Alberto Manguel

© archivo del autor Alberto Manguel

For Alberto Manguel, books are “another kind of lover”. A translator, editor, literary critic, essayist and novelist, he praises them in nearly all of his writing: books allow us to live, understand the world and find happiness. “True understanding of the world can only be conveyed by words.” Since his birth, Manguel has been immersed in a world of cosmopolitan words: born in Buenos Aires in 1948, he spent his childhood in Israel, where his father was the ambassador. He was raised by a Czech nanny who taught him English and German. Back in Argentina at the age of six, he learned Spanish, his “mother tongue”. At sixteen, he met Jorge Luis Borges who, having gone blind, hired him as a reader. This encounter was to have a determining influence. In 1968, he left Argentina, not long before the repressions of the military dictatorship. He travelled the world and lived in turn in France, Great Britain, Italy, Tahiti and Canada, becoming a citizen of the latter. He has lived in France since 2001.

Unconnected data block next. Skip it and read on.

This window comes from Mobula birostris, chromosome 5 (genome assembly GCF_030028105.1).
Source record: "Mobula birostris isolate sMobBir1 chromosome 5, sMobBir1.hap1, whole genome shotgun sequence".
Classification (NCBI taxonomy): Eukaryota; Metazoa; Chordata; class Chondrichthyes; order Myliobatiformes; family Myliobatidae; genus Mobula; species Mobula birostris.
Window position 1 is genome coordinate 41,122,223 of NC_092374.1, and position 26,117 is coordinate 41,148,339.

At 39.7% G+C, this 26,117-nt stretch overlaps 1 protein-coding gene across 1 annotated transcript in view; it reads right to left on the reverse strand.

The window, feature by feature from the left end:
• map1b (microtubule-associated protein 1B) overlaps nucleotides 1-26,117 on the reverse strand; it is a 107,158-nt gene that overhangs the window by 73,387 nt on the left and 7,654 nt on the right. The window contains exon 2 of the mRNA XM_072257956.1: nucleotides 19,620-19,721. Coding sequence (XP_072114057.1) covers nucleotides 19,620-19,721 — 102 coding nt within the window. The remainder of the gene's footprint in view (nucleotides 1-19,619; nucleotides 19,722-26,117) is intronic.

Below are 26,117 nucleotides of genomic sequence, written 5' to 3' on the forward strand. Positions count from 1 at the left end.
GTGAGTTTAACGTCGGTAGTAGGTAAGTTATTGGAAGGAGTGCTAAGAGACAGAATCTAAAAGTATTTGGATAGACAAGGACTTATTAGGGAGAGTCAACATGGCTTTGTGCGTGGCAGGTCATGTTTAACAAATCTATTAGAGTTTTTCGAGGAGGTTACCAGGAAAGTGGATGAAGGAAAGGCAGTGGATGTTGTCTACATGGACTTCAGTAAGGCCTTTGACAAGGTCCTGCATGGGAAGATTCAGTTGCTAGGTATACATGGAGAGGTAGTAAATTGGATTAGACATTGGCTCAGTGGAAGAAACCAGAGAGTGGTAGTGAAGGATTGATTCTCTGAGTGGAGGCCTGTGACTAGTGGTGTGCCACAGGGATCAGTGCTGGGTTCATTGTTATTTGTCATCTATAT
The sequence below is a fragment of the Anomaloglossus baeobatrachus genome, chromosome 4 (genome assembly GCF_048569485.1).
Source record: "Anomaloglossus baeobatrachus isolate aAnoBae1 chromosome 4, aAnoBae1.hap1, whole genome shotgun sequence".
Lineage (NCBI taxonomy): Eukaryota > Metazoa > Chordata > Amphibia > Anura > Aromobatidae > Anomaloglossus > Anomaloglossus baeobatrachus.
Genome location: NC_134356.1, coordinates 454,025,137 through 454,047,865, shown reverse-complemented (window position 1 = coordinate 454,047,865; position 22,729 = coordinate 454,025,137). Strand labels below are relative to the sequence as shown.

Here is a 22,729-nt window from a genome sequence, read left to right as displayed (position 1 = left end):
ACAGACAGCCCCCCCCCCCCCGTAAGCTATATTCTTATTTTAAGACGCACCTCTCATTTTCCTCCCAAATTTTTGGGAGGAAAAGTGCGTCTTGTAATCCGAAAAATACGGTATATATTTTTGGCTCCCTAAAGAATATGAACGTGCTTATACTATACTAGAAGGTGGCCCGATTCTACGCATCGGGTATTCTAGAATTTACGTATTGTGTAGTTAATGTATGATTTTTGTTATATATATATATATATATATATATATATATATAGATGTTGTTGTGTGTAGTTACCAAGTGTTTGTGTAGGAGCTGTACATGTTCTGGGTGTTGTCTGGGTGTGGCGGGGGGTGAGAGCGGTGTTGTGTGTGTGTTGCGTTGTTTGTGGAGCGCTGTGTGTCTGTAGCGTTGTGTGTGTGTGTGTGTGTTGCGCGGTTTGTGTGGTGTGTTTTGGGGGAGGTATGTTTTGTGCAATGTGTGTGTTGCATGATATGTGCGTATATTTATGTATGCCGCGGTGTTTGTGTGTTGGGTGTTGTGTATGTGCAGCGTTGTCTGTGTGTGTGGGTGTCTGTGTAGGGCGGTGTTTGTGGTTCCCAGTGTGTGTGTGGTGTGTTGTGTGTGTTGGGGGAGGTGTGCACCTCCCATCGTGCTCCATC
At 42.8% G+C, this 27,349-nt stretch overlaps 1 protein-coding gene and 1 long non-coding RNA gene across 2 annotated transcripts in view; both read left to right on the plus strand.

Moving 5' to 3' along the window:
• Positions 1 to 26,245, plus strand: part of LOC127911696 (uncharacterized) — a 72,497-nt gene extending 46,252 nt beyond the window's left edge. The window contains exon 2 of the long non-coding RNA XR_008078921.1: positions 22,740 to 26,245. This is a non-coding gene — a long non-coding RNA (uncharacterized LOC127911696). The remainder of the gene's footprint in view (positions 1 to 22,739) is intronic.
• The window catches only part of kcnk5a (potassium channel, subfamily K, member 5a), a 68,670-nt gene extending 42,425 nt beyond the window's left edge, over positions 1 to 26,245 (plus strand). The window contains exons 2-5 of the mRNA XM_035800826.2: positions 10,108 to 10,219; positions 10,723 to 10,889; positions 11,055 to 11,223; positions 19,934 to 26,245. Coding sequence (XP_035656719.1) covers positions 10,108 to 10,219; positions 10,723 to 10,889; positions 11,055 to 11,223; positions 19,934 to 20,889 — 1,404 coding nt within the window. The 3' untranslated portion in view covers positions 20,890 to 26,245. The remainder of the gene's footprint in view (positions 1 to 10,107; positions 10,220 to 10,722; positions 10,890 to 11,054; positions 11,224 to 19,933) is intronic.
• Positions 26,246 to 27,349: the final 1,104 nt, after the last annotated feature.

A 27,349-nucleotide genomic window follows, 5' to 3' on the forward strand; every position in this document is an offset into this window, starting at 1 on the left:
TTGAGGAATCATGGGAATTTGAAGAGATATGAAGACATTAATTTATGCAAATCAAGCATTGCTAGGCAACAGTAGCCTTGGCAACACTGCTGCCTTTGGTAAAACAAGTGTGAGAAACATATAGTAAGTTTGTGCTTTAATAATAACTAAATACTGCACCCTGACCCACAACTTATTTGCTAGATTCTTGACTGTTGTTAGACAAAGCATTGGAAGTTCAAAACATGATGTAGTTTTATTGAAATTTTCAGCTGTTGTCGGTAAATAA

A prolific author, he has published many anthologies and essays, including the bestseller
A History of Reading, which obtained the Prix Médicis (France, 1996), as well as novels, including News from a Foreign Country Came (1991), which won the McKitterick Prize for a first novel (Great Britain, 1992).


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